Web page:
Roasted acorn squash is baked in the oven to delicious perfection. It's an easy and healthy side dish that is paleo and Whole30-friendly. It's also delicious in salads and grain bowls!
I recently discovered the beauty of acorn squash. It's a fun fall and winter squash to make. It's so easy to roast in the oven and it tastes delicious! I also love making acorn squash in the air fryer.
I've seen a ton of recipes online that roast it with maple syrup or other sweets, but I wanted to let its natural sweetness come out in roasting and keep it simple. So I made roasted acorn squash with olive oil, salt and pepper and it came out perfectly!
And it's much easier to cut! I also love how pretty it looks all cut up with its scalloped edges. It looks impressive and fancy. You'd never know how easy it is to cut and make.
The beauty of acorn squash is that you don't have to peel it like you do butternut squash. You can roast it by just slicing in half, or by cutting into slices, as I did here.
I love eating it on its own as a side dish, but you can also have it for a snack, or as part of a salad or grain bowl.
- Acorn squash - the key ingredient! In my grocery store, these are right next to the butternut squashes. They are roundish and a dark green.
- Olive oil - I use regular olive oil when I roast veggies like this (save your extra virgin olive oil for things like salad dressings).
- Salt and pepper - Simple seasonings like salt and pepper allow the acorn squash to shine.
How to cut acorn squash
You can cut acorn squash in a variety of ways, but for this recipe, I like to slice it in half through the stem.
Then I scoop out the seeds and cut off the stem. After that, I just cut into slices. The beauty of acorn squash is that is doesn't require peeling, and is so easy to cut.
Whole30 Roasted Acorn Squash ideas
If you're doing a Whole30 and cooking up some acorn squash, I love to eat it with a salad, as a side dish to a delicious protein, or even a side dish to a soup.
You can also easily make a faux grain bowl using cauliflower rice, this roasted acorn squash, another veggie, and some chicken.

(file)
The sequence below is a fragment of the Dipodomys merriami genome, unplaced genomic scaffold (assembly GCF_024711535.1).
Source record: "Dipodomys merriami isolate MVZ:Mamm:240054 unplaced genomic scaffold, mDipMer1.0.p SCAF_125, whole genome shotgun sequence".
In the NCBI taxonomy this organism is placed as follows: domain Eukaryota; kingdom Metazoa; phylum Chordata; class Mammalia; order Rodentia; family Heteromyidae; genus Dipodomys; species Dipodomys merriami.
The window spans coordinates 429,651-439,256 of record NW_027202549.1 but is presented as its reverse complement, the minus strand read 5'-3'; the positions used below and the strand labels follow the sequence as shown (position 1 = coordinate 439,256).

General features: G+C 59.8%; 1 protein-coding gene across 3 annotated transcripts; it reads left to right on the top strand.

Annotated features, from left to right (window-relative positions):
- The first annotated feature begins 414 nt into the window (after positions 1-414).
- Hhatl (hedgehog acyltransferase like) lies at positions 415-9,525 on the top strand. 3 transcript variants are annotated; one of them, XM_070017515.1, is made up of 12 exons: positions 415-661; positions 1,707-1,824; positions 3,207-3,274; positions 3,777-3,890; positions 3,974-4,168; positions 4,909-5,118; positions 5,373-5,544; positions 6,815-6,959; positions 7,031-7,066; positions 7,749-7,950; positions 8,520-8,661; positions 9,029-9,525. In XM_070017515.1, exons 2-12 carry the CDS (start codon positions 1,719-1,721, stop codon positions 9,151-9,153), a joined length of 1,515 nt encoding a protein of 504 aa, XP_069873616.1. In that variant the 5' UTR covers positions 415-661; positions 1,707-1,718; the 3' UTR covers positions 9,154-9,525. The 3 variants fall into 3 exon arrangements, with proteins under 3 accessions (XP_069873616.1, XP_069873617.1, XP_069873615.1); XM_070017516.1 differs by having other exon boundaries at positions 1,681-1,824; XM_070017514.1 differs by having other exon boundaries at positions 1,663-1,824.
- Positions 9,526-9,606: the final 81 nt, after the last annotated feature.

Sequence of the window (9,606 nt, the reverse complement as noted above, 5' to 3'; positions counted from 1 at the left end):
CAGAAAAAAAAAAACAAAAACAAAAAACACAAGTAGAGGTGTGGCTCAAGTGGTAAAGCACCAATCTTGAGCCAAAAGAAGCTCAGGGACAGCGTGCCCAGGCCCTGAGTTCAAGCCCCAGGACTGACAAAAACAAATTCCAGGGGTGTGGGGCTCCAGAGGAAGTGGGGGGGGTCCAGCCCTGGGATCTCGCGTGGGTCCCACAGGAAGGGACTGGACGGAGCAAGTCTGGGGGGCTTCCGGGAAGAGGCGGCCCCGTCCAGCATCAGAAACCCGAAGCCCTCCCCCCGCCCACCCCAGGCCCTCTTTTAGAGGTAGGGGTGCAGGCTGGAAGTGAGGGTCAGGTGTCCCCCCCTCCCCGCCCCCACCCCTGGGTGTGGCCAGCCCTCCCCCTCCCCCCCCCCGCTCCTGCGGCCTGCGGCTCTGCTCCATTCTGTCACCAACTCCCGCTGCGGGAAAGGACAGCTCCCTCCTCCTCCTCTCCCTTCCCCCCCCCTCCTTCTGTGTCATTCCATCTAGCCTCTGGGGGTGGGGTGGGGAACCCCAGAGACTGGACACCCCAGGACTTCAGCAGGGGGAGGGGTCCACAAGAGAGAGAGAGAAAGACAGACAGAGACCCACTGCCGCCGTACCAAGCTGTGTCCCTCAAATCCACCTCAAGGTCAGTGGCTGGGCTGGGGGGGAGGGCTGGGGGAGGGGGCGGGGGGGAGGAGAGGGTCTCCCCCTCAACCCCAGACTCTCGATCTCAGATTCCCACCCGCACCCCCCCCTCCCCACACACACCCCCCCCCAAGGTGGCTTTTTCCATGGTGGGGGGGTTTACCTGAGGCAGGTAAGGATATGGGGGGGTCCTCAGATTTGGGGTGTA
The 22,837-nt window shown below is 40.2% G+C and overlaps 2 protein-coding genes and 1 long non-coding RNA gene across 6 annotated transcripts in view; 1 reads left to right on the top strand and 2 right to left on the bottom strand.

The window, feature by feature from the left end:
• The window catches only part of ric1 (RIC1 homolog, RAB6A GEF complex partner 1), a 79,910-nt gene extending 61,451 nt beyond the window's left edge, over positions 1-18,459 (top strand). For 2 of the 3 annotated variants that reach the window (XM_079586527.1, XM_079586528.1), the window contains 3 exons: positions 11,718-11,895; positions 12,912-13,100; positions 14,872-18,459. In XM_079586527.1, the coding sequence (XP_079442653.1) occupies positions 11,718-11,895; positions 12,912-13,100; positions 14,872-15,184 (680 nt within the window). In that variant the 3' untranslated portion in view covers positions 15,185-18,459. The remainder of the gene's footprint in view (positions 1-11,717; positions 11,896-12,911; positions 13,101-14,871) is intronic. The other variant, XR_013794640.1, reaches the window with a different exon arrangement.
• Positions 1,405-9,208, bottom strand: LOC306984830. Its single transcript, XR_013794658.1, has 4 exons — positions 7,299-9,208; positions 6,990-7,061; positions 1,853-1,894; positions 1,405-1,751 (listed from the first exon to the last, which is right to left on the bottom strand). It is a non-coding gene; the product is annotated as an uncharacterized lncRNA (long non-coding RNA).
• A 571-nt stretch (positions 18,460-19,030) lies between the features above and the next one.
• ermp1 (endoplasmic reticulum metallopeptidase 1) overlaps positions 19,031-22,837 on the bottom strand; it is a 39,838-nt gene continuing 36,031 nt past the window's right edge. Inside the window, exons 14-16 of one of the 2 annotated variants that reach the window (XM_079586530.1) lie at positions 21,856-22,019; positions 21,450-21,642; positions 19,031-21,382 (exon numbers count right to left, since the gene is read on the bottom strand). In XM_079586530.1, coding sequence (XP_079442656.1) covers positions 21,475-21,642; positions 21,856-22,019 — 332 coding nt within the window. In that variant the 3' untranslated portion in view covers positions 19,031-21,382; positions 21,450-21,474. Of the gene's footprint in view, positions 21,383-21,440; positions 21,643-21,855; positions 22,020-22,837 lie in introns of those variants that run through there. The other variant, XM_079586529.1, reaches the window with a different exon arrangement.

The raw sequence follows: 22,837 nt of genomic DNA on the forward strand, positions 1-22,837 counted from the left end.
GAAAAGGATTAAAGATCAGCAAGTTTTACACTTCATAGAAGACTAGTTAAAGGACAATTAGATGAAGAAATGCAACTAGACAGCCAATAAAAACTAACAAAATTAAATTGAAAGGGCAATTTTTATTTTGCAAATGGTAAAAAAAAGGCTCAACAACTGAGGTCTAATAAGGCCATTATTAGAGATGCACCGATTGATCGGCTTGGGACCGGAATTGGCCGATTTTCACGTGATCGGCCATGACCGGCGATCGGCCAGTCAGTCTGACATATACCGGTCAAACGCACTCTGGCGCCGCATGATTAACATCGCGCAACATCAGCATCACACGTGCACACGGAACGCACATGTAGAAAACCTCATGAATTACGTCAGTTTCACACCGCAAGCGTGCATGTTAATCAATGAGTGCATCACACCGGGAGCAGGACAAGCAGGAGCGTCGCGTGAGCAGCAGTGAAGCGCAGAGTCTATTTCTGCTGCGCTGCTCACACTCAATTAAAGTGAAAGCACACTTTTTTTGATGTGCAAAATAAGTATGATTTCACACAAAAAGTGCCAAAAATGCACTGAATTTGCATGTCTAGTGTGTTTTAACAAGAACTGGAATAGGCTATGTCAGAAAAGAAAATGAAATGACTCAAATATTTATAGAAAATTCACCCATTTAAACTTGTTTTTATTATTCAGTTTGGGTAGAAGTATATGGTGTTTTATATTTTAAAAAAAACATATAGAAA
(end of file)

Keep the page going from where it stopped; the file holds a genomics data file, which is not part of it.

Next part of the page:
Try these other fall recipes too!
More Whole30 recipes
- Salmon cooked in parchment paper
- Whole30 chicken curry
- Whole30 Instant Pot beef stew
- Whole30 Bolognese over spaghetti squash
How to make oven roasted acorn squash
To make the oven-roasted acorn squash, you'll preheat your oven and then while it's preheating you'll slice up your acorn squash!
I like to wash the outside. Then cut the acorn squash in half and scoop out the seeds. You can use a spoon, but my secret weapon is an ice cream scoop.
After that, you just slice into one inch thick slices (discarding the stem piece).
To prep your baking sheet, you can roast right on the sheet, use parchment paper, or a silpat mat (I recently got one of these and LOVE it).
You'll place the acorn squash pieces on the baking sheet, then rub olive oil onto each piece, sprinkle salt and pepper over the top, then flip them over and do it again.
And then it's as simple as popping them in the oven and cooking, flipping once.
Roasted Acorn Squash
- 1 acorn squash
- 2 tablespoon olive oil
- black pepper
- Preheat oven to 400 degrees F.
- Place the olive oil in a small bowl.
- Wash and dry the outside of the acorn squash.
- Cut the acorn squash down the middle, cutting through the stem. Then, scoop out the seeds of the acorn squash with a spoon or an ice cream scoop. Discard the seeds.
- Slice the acorn squash into one inch slices. Place the slices on a baking sheet (can be lined with parchment paper or a silpat mat).
- With a pastry brush or your fingers, rub olive oil onto each slice. Sprinkle salt and pepper over the slices. Flip each piece of acorn squash and repeat on the other side.
- Place in the oven and cook for 25 minutes. Then flip each piece of acorn squash and cook for another 20 minutes. If you'd like your acorn squash a little more brown, you can broil for a couple of minutes at the end (watch closely to make sure it doesn't burn!)
- Serve immediately.
- When slicing, you'll discard the top and bottom slices that have the stem pieces.
- I like to remove the seeds with an ice cream scoop. I find it works incredibly well.
- All ovens heat differently. Check your acorn squash to make sure it's done to your likeness before removing from the oven. You can always broil it for a couple of minutes at the end. (Note: I did not in these photos).
Nutrition values are based on an online calculator and are estimates. Please verify using your own data.